Neurology board review

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Neurology board review

  1. 1. Neurology Board Review An Illustrated Study Guide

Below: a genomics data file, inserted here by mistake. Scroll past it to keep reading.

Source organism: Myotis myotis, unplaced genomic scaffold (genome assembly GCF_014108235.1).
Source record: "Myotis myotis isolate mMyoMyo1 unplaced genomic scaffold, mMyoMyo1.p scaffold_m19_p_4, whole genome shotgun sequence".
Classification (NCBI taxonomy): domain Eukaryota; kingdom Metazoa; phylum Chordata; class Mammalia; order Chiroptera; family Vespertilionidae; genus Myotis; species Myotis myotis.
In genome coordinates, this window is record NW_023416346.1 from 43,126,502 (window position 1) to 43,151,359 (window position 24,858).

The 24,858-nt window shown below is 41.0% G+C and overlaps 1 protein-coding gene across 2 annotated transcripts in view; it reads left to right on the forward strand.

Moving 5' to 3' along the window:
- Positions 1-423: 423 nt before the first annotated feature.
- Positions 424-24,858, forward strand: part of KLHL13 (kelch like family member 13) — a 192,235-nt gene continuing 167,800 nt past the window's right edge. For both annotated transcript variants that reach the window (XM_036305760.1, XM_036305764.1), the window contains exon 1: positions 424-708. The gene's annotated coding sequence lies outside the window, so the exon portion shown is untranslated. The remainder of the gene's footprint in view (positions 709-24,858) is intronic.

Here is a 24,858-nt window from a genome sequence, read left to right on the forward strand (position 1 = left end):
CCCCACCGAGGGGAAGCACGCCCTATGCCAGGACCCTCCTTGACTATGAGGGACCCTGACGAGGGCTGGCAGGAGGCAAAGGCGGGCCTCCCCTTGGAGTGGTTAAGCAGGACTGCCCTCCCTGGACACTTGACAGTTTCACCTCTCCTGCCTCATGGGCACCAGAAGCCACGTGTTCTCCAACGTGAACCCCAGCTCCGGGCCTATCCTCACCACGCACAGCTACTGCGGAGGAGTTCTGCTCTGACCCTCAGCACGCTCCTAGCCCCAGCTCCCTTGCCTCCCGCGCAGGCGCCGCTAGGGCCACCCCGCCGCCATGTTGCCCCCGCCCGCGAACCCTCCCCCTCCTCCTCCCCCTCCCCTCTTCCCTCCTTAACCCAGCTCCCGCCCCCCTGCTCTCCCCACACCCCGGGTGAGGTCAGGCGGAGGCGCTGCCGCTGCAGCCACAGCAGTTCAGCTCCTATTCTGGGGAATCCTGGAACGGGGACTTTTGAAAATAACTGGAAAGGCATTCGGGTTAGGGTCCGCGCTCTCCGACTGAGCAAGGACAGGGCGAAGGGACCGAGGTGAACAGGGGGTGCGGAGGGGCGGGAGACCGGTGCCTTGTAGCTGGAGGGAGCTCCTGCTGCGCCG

2. 2. Editors Nima Mowzoon, MD Kelly D. Flemming, MD MAYO CLINIC SCIENTIFIC PRESS AND INFORMA HEALTHCARE USA, INC. An Illustrated Study Guide Neurology Board Review i_xvi.qxd 3/8/07 10:33 AM Page iii